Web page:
From History to Story

When I published The Story in History in 1992, the idea of using historical material to inspire creative writing was far from new–there was, after all, Tolstoy’s War and Peace, 1869, not to mention the Shakespeare plays about all those English kings, Henry IV Part One with Falstaff and Prince Hal being my favorite. But aside from rather fluffy historical romances of the type I loved to read as a Southern teenager, about belles in the antebellum South, and dashing soldiers in gray, the notion of reinterpreting history through the lens of poetry and fiction needed some updating, some diffusion into modern creative possibilities.

Today that enrichment has extended beyond my own modest dreams to the point that some of the greatest poets and prose writers of the last twenty years astound us with their concoctions. Now looking at the recipes from the historical end intrigues me as much as discerning how fiction can enrich our portrayal of the past. Let’s take David McCullough’s 1776. What can this masterful historian teach us about weaving brilliant narrative from solid documentary evidence? What are some differences between contemporary fictional treatments of history and what history itself creates?

1776 brought the rebels surprising victories early and late, but in the middle, the American forces under General Washington suffered horrendous defeats in and around New York. It was one of the times that try men’s souls, not to mention the women at home, receiving their letters.
The pen, for the historian, is far mightier than the sword: pity the poor historian in a hundred years, trying to piece together what common soldiers in Afganistan and Iraq, or their commanders, have to say about battles there. All told in emails, I suspect. Will they have survived?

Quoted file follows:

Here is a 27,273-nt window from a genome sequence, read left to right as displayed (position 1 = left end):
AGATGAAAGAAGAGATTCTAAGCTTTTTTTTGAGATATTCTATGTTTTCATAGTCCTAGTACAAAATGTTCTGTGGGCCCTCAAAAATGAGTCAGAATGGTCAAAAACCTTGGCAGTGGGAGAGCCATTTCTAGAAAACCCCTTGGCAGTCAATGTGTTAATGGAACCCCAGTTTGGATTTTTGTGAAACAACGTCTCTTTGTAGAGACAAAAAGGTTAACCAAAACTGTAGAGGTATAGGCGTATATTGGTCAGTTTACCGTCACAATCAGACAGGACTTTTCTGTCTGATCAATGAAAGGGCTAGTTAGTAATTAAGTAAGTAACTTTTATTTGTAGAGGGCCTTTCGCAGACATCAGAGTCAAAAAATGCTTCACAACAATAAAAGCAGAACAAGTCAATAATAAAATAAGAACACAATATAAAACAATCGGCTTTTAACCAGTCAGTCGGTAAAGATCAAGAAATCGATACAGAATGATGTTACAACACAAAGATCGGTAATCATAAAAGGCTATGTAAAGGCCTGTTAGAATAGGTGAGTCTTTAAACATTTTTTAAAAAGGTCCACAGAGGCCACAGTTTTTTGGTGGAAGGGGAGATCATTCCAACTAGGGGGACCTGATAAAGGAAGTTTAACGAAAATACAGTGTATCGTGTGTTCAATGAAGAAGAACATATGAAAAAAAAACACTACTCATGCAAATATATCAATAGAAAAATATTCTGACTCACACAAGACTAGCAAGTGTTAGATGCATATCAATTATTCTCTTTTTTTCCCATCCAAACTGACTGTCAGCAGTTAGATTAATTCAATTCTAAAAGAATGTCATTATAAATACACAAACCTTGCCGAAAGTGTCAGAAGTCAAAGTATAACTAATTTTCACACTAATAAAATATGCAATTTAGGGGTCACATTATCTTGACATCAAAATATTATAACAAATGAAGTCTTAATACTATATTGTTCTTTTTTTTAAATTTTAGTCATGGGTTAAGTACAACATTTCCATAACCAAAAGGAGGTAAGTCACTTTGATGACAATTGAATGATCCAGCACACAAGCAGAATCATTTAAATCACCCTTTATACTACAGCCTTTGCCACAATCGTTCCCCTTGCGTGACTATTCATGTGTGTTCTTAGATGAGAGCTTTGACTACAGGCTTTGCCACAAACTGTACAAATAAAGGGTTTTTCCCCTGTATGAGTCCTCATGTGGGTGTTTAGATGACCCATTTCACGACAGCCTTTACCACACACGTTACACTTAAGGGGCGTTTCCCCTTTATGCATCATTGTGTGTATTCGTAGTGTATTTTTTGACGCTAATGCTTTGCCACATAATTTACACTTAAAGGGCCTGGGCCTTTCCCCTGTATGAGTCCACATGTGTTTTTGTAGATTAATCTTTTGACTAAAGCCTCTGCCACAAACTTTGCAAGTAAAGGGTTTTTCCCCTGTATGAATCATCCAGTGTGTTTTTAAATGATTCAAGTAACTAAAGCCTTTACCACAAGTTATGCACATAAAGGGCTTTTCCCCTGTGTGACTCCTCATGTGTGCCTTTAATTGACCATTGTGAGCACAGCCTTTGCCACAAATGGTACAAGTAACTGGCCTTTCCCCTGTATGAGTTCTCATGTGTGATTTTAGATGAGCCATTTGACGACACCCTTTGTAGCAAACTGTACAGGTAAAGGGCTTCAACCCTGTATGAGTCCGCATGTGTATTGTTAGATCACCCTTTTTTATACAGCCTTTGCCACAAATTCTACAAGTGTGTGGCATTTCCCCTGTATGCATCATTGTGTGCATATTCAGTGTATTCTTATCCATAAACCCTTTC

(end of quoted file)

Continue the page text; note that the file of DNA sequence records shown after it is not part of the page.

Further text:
McCullough’s narrative is enriched time and again by vivid quotations from Washington’s general orders to his officers, by his letters to Congress, to Mount Vernon. McCullough quotes letters from the youngest soldier, a fifer aged 15, and from his superiors, for instance Henry Knox all of 26, former bookseller in Boston, turned ordinance commander. The English are no less literary. It’s these voices from the front, and occasional responses, especially from Abigail Adams, at home that bring McCullough’s narrative to life.

Their authenticity is unquestionable. They are not fiction. The portrait McCullough paints of the public Washington–his facade of indomitable courage, his refusal to give up, his cool presence on a powerful horse leading the weary and shoeless men through icy countryside to attack Princeton at the turn of the year–all this is echoed by the men who observed him. But his letters show us his private griefs and doubts, his exhaustion and fears, and his continual return to thoughts of Mount Vernon as an antidote to this war he was learning to fight. These two perspectives prove one of McCullough’s conclusions: the war, which would drag on another six years, ending only in 1783, was won through the perseverance, intelligence, and courage of George Washington. We are right to call him the father of our country.